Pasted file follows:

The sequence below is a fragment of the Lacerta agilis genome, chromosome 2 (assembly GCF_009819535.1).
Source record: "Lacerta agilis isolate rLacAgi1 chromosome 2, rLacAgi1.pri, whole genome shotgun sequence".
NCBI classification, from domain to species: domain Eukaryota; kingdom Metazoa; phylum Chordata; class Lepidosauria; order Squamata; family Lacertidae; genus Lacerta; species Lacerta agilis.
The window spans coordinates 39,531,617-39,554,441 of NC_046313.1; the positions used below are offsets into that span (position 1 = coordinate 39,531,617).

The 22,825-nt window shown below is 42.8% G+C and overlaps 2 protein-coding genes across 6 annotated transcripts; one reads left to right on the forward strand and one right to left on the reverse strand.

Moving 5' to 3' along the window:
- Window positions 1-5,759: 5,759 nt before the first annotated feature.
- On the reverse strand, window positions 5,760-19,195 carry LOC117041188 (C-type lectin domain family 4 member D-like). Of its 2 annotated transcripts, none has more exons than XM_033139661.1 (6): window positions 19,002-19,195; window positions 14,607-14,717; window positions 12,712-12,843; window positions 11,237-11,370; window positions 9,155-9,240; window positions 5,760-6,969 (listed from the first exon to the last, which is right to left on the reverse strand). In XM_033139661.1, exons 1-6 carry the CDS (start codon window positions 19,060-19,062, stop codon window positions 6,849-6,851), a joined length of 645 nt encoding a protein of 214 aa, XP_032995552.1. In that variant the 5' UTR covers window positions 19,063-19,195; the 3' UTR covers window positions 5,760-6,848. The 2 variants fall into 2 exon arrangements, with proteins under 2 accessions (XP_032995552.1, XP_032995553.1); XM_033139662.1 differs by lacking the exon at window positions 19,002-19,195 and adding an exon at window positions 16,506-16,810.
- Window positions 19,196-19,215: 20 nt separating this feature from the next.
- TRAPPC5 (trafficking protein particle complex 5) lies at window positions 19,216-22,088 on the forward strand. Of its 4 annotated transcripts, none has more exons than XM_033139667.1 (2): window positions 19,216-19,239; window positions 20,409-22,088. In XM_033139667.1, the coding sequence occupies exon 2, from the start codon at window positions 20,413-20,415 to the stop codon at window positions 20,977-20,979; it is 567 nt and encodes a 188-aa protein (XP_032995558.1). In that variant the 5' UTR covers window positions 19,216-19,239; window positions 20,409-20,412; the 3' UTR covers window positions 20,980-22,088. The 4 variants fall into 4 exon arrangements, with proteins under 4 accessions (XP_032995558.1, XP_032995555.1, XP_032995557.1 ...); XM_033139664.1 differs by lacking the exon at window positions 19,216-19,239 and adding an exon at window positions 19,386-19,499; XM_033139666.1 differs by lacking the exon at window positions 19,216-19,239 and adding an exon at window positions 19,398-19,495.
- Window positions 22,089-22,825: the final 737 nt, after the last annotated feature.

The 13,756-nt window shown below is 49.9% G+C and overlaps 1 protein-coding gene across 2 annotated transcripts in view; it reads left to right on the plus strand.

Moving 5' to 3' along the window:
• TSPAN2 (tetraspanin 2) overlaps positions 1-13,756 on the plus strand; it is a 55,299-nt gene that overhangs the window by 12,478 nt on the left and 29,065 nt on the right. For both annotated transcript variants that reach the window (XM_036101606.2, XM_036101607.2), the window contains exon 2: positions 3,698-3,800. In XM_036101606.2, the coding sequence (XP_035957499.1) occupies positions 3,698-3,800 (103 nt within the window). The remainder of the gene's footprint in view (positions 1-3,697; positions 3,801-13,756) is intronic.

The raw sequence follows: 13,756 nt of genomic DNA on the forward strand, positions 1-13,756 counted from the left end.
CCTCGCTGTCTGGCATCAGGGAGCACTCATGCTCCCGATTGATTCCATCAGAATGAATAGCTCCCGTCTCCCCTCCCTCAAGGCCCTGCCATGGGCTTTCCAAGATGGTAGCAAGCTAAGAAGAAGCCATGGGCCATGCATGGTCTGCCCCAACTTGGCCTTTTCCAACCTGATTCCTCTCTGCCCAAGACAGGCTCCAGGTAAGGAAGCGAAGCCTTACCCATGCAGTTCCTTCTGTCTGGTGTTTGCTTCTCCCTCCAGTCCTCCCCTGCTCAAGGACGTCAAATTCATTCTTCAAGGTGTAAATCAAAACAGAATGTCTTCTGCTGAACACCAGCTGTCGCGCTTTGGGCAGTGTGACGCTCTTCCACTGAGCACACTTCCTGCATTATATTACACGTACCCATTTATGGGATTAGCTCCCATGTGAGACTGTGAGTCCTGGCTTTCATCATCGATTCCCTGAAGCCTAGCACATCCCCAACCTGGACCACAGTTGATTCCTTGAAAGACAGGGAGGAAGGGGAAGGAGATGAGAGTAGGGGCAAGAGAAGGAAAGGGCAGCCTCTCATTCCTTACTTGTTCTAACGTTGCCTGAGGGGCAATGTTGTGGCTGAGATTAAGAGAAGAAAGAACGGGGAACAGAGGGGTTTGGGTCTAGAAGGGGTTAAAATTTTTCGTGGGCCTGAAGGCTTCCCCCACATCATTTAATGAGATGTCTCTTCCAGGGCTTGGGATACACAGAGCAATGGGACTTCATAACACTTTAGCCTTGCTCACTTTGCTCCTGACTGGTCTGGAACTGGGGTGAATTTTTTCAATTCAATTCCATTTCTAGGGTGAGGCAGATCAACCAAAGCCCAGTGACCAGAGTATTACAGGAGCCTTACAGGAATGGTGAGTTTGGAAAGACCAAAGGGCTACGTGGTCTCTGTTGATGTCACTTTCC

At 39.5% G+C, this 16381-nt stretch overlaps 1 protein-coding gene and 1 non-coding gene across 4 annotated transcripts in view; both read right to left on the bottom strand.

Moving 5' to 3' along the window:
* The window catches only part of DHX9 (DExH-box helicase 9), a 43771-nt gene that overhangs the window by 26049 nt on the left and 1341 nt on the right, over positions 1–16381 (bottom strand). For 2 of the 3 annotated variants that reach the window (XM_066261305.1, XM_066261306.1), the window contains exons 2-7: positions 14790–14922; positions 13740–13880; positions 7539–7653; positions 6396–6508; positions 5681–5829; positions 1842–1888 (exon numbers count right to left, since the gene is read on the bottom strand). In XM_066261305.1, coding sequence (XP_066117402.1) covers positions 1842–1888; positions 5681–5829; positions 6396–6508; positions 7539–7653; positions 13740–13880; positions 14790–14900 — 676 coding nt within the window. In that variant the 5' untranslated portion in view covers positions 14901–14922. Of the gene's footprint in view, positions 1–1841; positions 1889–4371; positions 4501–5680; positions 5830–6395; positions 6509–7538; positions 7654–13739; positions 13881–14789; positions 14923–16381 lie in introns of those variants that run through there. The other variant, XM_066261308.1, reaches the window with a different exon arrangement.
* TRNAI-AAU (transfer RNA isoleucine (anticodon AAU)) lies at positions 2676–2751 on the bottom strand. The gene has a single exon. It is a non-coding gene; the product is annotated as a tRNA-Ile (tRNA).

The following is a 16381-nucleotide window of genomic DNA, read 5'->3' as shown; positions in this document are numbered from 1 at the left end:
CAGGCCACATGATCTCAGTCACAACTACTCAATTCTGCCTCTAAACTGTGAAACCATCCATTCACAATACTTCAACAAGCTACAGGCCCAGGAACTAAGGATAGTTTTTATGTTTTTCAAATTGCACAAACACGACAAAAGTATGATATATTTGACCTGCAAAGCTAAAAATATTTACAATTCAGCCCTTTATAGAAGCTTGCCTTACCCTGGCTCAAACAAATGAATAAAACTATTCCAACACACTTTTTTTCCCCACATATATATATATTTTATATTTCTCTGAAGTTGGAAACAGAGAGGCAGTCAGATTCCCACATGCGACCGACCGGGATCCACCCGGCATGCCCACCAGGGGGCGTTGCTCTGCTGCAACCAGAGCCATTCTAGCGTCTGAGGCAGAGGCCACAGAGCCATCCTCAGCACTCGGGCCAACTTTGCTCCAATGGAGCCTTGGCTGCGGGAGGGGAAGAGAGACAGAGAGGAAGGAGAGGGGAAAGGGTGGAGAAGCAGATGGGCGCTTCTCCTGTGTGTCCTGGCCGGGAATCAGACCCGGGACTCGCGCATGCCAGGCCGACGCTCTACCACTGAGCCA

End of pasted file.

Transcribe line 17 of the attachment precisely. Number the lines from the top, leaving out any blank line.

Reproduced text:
At 39.5% G+C, this 16381-nt stretch overlaps 1 protein-coding gene and 1 non-coding gene across 4 annotated transcripts in view; both read right to left on the bottom strand.